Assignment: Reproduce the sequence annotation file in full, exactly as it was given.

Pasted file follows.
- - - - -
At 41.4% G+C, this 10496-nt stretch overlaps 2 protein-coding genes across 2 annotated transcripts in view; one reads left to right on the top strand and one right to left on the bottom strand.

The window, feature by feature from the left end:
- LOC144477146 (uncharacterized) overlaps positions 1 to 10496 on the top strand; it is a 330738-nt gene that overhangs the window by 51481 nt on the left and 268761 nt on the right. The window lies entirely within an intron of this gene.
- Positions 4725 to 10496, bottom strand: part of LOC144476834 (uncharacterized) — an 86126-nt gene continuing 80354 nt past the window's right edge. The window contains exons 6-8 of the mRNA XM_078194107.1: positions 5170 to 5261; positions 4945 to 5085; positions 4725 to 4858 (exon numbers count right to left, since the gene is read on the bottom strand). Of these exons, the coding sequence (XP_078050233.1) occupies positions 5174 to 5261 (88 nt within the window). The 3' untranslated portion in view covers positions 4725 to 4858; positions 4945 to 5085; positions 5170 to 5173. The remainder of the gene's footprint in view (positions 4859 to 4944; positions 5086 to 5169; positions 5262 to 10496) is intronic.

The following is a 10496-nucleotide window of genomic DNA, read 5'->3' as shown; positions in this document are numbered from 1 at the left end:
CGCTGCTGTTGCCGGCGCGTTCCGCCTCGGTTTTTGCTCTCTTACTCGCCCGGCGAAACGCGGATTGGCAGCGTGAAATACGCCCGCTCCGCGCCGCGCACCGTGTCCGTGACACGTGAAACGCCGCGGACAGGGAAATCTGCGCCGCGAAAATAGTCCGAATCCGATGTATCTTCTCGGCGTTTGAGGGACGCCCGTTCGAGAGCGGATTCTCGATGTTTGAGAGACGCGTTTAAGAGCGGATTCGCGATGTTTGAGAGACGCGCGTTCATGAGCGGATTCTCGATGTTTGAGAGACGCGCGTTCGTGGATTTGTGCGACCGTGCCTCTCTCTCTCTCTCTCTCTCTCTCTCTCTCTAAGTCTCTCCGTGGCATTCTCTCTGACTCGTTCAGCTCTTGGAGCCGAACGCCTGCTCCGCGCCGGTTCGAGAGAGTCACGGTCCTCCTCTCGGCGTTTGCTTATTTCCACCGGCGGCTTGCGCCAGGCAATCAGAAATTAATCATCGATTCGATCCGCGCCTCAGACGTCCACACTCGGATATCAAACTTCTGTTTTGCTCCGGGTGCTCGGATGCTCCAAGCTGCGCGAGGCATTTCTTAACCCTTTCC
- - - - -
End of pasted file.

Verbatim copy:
At 41.4% G+C, this 10496-nt stretch overlaps 2 protein-coding genes across 2 annotated transcripts in view; one reads left to right on the top strand and one right to left on the bottom strand.

The window, feature by feature from the left end:
- LOC144477146 (uncharacterized) overlaps positions 1 to 10496 on the top strand; it is a 330738-nt gene that overhangs the window by 51481 nt on the left and 268761 nt on the right. The window lies entirely within an intron of this gene.
- Positions 4725 to 10496, bottom strand: part of LOC144476834 (uncharacterized) — an 86126-nt gene continuing 80354 nt past the window's right edge. The window contains exons 6-8 of the mRNA XM_078194107.1: positions 5170 to 5261; positions 4945 to 5085; positions 4725 to 4858 (exon numbers count right to left, since the gene is read on the bottom strand). Of these exons, the coding sequence (XP_078050233.1) occupies positions 5174 to 5261 (88 nt within the window). The 3' untranslated portion in view covers positions 4725 to 4858; positions 4945 to 5085; positions 5170 to 5173. The remainder of the gene's footprint in view (positions 4859 to 4944; positions 5086 to 5169; positions 5262 to 10496) is intronic.

The following is a 10496-nucleotide window of genomic DNA, read 5'->3' as shown; positions in this document are numbered from 1 at the left end:
CGCTGCTGTTGCCGGCGCGTTCCGCCTCGGTTTTTGCTCTCTTACTCGCCCGGCGAAACGCGGATTGGCAGCGTGAAATACGCCCGCTCCGCGCCGCGCACCGTGTCCGTGACACGTGAAACGCCGCGGACAGGGAAATCTGCGCCGCGAAAATAGTCCGAATCCGATGTATCTTCTCGGCGTTTGAGGGACGCCCGTTCGAGAGCGGATTCTCGATGTTTGAGAGACGCGTTTAAGAGCGGATTCGCGATGTTTGAGAGACGCGCGTTCATGAGCGGATTCTCGATGTTTGAGAGACGCGCGTTCGTGGATTTGTGCGACCGTGCCTCTCTCTCTCTCTCTCTCTCTCTCTCTCTCTAAGTCTCTCCGTGGCATTCTCTCTGACTCGTTCAGCTCTTGGAGCCGAACGCCTGCTCCGCGCCGGTTCGAGAGAGTCACGGTCCTCCTCTCGGCGTTTGCTTATTTCCACCGGCGGCTTGCGCCAGGCAATCAGAAATTAATCATCGATTCGATCCGCGCCTCAGACGTCCACACTCGGATATCAAACTTCTGTTTTGCTCCGGGTGCTCGGATGCTCCAAGCTGCGCGAGGCATTTCTTAACCCTTTCC